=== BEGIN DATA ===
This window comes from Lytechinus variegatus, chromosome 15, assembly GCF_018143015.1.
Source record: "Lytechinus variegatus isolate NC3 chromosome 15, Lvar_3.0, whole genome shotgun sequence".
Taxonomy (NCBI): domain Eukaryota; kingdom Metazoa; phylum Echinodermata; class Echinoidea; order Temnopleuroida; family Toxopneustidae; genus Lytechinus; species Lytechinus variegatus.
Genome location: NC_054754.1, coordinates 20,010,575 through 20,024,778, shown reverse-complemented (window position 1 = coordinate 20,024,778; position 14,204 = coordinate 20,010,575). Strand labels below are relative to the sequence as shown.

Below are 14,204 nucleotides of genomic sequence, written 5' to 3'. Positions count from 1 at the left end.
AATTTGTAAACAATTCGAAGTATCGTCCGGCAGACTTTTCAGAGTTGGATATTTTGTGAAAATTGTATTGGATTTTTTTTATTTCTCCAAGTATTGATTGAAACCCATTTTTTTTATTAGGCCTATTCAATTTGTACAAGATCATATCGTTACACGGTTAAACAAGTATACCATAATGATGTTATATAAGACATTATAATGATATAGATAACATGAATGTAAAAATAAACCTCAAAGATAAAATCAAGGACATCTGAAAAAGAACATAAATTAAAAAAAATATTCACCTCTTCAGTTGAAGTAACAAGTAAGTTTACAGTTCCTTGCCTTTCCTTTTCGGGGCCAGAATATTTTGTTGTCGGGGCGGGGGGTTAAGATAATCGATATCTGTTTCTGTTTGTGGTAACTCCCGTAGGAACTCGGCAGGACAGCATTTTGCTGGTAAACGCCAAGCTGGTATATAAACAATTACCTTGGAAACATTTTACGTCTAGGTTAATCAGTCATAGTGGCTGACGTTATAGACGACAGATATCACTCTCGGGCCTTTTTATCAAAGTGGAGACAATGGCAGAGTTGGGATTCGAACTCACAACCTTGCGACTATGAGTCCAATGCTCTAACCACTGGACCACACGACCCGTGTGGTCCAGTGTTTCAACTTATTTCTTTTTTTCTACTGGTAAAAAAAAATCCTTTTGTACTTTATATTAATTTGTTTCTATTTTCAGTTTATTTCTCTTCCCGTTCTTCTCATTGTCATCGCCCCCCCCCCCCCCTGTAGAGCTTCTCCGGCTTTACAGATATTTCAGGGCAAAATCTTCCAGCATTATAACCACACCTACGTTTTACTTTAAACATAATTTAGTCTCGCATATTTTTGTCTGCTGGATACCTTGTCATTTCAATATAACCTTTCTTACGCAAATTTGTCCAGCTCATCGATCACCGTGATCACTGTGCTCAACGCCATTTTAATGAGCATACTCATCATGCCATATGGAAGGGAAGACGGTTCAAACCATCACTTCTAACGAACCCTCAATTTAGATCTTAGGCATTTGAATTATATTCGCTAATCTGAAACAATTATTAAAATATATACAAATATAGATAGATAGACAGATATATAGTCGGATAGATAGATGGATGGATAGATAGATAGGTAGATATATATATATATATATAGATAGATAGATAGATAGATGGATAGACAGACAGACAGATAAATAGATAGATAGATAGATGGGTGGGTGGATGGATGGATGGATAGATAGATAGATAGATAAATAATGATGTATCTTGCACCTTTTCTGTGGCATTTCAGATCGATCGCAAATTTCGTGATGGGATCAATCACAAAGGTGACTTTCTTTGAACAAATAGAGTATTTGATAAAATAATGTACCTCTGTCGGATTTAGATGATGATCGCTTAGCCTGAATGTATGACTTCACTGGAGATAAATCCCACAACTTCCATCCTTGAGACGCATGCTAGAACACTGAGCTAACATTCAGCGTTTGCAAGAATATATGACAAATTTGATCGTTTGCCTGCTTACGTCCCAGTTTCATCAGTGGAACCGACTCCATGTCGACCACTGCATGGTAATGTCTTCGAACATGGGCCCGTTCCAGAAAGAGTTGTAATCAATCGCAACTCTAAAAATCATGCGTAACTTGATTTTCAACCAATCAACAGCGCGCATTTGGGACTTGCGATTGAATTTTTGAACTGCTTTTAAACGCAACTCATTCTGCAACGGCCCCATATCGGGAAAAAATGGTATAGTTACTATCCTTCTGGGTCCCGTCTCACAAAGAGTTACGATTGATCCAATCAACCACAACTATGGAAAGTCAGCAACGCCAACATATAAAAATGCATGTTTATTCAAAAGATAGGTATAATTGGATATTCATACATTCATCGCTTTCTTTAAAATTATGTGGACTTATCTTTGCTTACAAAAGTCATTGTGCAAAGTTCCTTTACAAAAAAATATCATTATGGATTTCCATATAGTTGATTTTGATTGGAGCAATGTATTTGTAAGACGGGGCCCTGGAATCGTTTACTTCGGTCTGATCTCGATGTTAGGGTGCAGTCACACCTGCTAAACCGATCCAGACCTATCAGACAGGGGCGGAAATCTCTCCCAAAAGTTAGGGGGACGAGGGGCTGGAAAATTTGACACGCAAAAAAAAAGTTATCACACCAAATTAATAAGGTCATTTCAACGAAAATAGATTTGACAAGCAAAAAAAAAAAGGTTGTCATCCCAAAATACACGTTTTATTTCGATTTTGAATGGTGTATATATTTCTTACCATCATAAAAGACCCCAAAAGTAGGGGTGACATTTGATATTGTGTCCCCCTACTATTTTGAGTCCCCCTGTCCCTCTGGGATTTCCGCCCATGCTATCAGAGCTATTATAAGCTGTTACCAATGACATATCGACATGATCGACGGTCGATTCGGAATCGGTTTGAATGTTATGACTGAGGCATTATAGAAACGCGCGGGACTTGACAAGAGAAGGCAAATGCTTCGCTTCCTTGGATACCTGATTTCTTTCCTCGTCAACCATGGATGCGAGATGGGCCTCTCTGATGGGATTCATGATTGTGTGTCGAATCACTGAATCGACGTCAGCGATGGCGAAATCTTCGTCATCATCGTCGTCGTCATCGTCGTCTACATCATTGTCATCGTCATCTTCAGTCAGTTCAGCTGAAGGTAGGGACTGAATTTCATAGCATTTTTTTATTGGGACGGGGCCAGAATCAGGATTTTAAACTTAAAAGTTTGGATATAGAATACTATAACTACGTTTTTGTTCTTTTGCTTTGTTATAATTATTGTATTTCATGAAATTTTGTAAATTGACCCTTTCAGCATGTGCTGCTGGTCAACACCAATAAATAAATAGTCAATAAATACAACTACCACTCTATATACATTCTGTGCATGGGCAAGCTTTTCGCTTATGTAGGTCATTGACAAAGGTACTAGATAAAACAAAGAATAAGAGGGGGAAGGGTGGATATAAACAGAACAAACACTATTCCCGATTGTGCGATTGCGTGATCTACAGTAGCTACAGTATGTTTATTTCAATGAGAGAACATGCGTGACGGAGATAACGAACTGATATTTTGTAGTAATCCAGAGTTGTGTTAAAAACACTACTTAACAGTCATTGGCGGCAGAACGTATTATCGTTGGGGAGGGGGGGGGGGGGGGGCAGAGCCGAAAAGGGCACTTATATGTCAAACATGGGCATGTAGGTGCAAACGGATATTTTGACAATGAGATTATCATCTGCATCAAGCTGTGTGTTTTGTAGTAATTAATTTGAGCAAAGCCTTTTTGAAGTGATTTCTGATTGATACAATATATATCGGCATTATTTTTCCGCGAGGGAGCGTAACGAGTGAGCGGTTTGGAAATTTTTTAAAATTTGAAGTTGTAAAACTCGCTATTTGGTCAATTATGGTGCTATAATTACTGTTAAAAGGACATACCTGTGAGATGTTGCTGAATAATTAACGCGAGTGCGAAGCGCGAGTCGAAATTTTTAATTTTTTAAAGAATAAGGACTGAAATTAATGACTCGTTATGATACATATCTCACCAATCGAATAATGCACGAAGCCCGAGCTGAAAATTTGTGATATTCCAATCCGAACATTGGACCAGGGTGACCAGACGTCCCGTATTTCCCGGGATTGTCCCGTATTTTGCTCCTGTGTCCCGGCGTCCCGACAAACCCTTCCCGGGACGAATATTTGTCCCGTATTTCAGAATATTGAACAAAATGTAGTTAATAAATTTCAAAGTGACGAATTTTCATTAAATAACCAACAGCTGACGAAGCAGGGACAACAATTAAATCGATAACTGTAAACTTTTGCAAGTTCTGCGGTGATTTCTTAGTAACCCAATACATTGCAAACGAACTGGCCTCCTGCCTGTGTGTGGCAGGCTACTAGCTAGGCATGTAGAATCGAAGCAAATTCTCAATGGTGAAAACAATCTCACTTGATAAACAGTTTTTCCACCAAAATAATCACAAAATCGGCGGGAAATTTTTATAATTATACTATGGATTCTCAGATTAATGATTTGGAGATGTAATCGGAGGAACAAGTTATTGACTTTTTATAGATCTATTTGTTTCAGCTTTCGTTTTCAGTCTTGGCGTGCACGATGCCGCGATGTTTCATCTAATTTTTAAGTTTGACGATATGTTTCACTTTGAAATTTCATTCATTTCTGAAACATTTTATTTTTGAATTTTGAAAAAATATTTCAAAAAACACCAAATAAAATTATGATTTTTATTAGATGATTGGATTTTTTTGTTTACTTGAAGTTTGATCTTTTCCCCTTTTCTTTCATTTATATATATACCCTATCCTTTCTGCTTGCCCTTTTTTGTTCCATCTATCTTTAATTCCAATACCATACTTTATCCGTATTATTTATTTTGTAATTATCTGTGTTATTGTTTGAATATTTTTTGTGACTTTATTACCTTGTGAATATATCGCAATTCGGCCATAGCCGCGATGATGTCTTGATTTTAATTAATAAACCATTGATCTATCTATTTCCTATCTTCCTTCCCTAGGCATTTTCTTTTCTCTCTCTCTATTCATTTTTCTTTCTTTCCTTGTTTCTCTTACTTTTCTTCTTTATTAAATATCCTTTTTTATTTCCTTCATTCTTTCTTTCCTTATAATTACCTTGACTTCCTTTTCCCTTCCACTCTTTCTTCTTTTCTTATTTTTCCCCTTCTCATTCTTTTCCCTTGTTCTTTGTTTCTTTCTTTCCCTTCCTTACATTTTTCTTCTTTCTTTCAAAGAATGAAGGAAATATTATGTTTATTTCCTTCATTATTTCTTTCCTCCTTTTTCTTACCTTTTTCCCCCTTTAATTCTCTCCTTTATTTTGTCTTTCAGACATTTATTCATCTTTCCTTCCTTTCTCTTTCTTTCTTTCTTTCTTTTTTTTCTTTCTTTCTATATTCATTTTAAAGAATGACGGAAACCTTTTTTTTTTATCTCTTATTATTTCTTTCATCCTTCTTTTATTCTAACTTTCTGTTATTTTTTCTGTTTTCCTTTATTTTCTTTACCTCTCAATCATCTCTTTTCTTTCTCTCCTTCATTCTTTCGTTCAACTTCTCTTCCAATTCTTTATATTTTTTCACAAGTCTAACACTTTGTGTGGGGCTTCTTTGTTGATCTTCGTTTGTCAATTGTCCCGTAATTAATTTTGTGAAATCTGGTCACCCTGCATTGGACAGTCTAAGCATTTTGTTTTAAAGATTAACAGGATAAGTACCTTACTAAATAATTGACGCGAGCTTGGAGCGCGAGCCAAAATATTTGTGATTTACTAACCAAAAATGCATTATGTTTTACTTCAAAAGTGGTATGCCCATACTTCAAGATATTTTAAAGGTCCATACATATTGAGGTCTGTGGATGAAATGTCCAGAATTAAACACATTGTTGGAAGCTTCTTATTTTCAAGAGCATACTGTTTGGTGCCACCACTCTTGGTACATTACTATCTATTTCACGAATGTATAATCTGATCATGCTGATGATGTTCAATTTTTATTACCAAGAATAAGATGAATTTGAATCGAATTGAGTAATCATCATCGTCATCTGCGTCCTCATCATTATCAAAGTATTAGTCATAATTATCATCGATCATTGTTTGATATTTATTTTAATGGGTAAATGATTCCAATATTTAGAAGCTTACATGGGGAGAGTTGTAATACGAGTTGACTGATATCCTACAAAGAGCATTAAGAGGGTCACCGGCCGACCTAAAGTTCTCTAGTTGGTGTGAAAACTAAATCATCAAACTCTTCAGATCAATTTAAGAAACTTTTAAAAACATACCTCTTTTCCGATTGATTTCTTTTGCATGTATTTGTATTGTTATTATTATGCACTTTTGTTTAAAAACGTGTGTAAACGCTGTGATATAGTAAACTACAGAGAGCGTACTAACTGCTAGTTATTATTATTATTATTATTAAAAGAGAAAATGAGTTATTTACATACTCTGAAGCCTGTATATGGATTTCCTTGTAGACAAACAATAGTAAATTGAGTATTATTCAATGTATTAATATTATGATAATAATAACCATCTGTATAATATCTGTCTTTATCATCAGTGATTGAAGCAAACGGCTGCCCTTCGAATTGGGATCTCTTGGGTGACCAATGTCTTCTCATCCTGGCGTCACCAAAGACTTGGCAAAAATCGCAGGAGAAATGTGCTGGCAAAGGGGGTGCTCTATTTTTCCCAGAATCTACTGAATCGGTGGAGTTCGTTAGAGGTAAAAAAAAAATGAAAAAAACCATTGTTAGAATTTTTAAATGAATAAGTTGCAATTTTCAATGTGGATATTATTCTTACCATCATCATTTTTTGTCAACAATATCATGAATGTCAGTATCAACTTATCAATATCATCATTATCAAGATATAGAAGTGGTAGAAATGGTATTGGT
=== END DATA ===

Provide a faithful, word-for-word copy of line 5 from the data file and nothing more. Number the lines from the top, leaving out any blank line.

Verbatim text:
Below are 14,204 nucleotides of genomic sequence, written 5' to 3'. Positions count from 1 at the left end.